Jan. 15 (UPI) -- The last federal death row inmate scheduled to be executed by the Trump administration is awaiting the outcome of a Supreme Court review of his case to learn if he'll be put to death Friday.
Dustin Higgs, 55, is set to receive a lethal injection Friday evening at the U.S. Penitentiary in Terre Haute, Ind., for the 1996 murders of three women in Maryland.
He received a stay of execution Wednesday from the 4th U.S. Circuit Court of Appeals after his attorneys argued that the U.S. government violated the Federal Death Penalty Act when it issued notice of his execution. The FDPA requires that death sentences be implemented according to the state where the inmate was convicted -- in this case, Maryland, which has abolished the death penalty since Higgs' sentencing.
The Justice Department appealed the ruling to the U.S. Supreme Court on Thursday, saying the FDPA requirement is faulty because the federal government wouldn't be able to carry out death sentences for inmates where the death penalty is later abolished.
Higgs' lawyers are also awaiting a ruling in district court in Indiana on a separate stay request related to allegations the government withheld evidence and that Higgs' indictment failed to charge a capital offense.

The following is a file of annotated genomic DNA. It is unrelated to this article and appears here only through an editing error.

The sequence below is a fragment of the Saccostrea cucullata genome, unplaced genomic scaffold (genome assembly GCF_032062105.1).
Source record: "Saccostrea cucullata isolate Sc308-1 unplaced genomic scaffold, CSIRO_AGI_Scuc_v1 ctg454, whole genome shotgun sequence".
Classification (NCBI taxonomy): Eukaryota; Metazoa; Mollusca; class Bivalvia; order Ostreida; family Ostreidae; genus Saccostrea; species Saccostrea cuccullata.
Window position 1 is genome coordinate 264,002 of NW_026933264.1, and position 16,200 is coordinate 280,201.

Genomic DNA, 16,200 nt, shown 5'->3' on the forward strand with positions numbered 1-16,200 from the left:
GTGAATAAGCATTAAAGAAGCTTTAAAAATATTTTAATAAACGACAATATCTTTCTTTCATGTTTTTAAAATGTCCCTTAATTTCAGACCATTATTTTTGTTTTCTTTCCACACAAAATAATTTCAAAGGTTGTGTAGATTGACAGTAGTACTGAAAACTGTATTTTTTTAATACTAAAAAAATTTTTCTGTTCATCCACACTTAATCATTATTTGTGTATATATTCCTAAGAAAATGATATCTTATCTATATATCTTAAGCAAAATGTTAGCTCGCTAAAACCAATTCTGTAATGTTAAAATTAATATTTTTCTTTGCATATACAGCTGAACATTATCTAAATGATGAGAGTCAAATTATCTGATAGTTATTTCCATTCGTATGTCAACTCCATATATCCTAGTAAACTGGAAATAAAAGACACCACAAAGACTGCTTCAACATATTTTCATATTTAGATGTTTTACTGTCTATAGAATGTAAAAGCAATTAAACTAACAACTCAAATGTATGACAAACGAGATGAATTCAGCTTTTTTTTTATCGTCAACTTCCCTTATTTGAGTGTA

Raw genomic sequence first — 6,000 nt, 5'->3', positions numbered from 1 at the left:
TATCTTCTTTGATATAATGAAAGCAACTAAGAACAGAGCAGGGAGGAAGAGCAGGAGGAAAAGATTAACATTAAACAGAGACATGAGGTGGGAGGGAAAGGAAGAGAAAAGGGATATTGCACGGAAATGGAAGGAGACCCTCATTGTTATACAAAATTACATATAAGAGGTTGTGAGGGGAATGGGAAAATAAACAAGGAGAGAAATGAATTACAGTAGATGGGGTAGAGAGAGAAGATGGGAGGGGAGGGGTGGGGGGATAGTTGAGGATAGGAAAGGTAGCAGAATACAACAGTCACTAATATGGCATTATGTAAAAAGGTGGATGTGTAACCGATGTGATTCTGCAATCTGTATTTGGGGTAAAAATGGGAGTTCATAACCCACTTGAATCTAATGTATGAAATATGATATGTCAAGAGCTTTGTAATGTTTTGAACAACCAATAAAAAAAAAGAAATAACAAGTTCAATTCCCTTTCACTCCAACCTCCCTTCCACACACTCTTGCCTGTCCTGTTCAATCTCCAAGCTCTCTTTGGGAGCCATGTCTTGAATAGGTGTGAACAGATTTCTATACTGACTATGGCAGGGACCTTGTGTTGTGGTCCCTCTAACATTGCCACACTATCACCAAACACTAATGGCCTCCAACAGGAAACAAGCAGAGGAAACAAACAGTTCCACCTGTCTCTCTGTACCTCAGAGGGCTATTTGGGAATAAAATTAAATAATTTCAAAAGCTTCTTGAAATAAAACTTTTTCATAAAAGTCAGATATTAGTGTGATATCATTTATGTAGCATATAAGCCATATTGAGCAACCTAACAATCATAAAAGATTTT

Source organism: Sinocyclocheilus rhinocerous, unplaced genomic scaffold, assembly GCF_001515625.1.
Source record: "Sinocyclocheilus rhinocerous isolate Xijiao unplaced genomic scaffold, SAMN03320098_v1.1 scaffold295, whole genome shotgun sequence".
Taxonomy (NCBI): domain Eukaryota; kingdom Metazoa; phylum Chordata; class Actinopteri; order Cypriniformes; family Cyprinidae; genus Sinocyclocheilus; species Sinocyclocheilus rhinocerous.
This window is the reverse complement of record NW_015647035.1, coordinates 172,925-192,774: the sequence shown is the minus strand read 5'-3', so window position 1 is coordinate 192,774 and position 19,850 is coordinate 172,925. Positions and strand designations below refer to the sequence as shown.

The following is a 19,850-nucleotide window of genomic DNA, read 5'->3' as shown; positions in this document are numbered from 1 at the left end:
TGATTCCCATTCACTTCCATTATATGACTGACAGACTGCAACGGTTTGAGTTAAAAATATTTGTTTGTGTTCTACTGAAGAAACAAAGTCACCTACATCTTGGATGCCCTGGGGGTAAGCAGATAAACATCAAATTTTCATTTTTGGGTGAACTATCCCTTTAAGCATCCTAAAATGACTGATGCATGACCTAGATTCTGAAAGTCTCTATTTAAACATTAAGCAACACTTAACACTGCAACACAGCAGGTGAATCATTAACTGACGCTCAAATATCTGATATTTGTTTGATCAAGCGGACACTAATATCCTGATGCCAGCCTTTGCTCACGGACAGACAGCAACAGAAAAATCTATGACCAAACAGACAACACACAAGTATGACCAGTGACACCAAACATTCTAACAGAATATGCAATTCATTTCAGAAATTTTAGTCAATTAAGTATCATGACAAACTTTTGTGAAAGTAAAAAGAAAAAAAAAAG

And in a third case, the Supreme Court earlier this week denied a stay application filed for Higgs and fellow death row inmate Corey Johnson related to their December COVID-19 diagnoses. Their lawyers asked for relief, saying the effects of the pentobarbital used in federal executions could cause flash pulmonary edema due to the damage their lungs received from the virus.
The government described the defense attorneys' concerns about the possible effects of pentobarbital as "speculative" and "therefore falls far short of the 'exceedingly high bar' for last-minute injunctive relief."
The government executed Johnson on Thursday.
Higgs and an accomplice, Willis Haynes, were convicted in 2001 of the murders of Tanji Jackson, Tamika Black and Mishann Chinn.
The U.S. Justice Department said Higgs had invited the three women over to his Maryland apartment with Haynes and a third man. Prosecutors said that after Jackson rebuffed an advance by Higgs, he offered to drive the three women back to Washington, D.C.
Instead, prosecutors said he drove the women to a secluded area in Patuxent National Wildlife Refuge in St. George's County, Md., and told Haynes to shoot them. All three women died of gunshot wounds.
Higgs' defense team called their client's death sentence "arbitrary and inequitable" because Haynes, who pulled the trigger, was spared the death penalty and received life in prison.
If executed Friday, Higgs will be the third person put to death this year and 13th put to death by the Trump administration.
The administration carried out six executions after Joe Biden was elected president. Prior to that, a lame-duck president hadn't executed any federal death row inmates since the 1880s under President Grover Cleveland.
Robert Dunham, executive director of the Death Penalty Information Center, described the last several months as "a historically aberrational execution spree by the presidential administration that showed no regard for the rule of law."